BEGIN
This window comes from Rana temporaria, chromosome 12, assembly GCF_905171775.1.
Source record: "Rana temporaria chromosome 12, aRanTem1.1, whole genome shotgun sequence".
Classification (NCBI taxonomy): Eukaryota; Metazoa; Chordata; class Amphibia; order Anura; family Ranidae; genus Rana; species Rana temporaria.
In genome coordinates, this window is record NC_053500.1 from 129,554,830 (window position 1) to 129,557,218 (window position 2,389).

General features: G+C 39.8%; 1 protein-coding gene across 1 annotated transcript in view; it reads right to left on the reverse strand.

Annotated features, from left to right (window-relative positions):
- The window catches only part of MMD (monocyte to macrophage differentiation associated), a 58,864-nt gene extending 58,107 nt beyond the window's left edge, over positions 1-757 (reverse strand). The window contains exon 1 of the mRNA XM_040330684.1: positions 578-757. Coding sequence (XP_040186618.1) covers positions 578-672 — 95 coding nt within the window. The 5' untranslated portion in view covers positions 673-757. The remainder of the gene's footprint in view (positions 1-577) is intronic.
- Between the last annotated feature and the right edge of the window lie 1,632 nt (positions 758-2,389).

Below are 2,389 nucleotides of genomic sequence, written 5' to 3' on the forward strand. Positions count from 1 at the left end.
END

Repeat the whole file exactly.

This window comes from Rana temporaria, chromosome 12, assembly GCF_905171775.1.
Source record: "Rana temporaria chromosome 12, aRanTem1.1, whole genome shotgun sequence".
Classification (NCBI taxonomy): Eukaryota; Metazoa; Chordata; class Amphibia; order Anura; family Ranidae; genus Rana; species Rana temporaria.
In genome coordinates, this window is record NC_053500.1 from 129,554,830 (window position 1) to 129,557,218 (window position 2,389).

General features: G+C 39.8%; 1 protein-coding gene across 1 annotated transcript in view; it reads right to left on the reverse strand.

Annotated features, from left to right (window-relative positions):
- The window catches only part of MMD (monocyte to macrophage differentiation associated), a 58,864-nt gene extending 58,107 nt beyond the window's left edge, over positions 1-757 (reverse strand). The window contains exon 1 of the mRNA XM_040330684.1: positions 578-757. Coding sequence (XP_040186618.1) covers positions 578-672 — 95 coding nt within the window. The 5' untranslated portion in view covers positions 673-757. The remainder of the gene's footprint in view (positions 1-577) is intronic.
- Between the last annotated feature and the right edge of the window lie 1,632 nt (positions 758-2,389).

Below are 2,389 nucleotides of genomic sequence, written 5' to 3' on the forward strand. Positions count from 1 at the left end.